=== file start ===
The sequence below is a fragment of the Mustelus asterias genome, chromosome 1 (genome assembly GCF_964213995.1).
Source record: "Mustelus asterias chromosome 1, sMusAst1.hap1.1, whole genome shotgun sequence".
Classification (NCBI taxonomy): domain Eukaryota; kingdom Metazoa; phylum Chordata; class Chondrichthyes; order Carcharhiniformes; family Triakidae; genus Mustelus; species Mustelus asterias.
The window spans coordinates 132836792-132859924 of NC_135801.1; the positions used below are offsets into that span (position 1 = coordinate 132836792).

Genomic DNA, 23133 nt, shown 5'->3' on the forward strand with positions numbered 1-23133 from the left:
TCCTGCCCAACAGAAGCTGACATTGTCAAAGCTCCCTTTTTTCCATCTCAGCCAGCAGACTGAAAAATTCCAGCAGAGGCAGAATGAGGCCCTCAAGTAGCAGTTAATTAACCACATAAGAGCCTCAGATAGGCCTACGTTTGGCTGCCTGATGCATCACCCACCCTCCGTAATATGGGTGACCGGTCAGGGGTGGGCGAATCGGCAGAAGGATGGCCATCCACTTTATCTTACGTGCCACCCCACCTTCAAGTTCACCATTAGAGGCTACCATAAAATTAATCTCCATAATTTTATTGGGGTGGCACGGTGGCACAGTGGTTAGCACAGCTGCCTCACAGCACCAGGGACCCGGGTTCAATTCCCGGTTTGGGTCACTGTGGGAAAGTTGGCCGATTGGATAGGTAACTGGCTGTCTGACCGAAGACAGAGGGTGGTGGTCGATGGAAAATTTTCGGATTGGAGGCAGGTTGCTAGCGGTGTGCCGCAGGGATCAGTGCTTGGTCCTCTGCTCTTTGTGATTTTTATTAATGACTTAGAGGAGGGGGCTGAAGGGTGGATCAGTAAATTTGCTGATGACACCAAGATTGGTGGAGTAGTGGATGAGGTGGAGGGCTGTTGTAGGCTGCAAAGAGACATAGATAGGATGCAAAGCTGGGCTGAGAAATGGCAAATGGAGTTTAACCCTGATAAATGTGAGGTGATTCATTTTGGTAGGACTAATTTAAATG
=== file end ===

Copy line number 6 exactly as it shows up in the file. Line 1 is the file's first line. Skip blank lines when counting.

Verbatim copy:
TCCTGCCCAACAGAAGCTGACATTGTCAAAGCTCCCTTTTTTCCATCTCAGCCAGCAGACTGAAAAATTCCAGCAGAGGCAGAATGAGGCCCTCAAGTAGCAGTTAATTAACCACATAAGAGCCTCAGATAGGCCTACGTTTGGCTGCCTGATGCATCACCCACCCTCCGTAATATGGGTGACCGGTCAGGGGTGGGCGAATCGGCAGAAGGATGGCCATCCACTTTATCTTACGTGCCACCCCACCTTCAAGTTCACCATTAGAGGCTACCATAAAATTAATCTCCATAATTTTATTGGGGTGGCACGGTGGCACAGTGGTTAGCACAGCTGCCTCACAGCACCAGGGACCCGGGTTCAATTCCCGGTTTGGGTCACTGTGGGAAAGTTGGCCGATTGGATAGGTAACTGGCTGTCTGACCGAAGACAGAGGGTGGTGGTCGATGGAAAATTTTCGGATTGGAGGCAGGTTGCTAGCGGTGTGCCGCAGGGATCAGTGCTTGGTCCTCTGCTCTTTGTGATTTTTATTAATGACTTAGAGGAGGGGGCTGAAGGGTGGATCAGTAAATTTGCTGATGACACCAAGATTGGTGGAGTAGTGGATGAGGTGGAGGGCTGTTGTAGGCTGCAAAGAGACATAGATAGGATGCAAAGCTGGGCTGAGAAATGGCAAATGGAGTTTAACCCTGATAAATGTGAGGTGATTCATTTTGGTAGGACTAATTTAAATG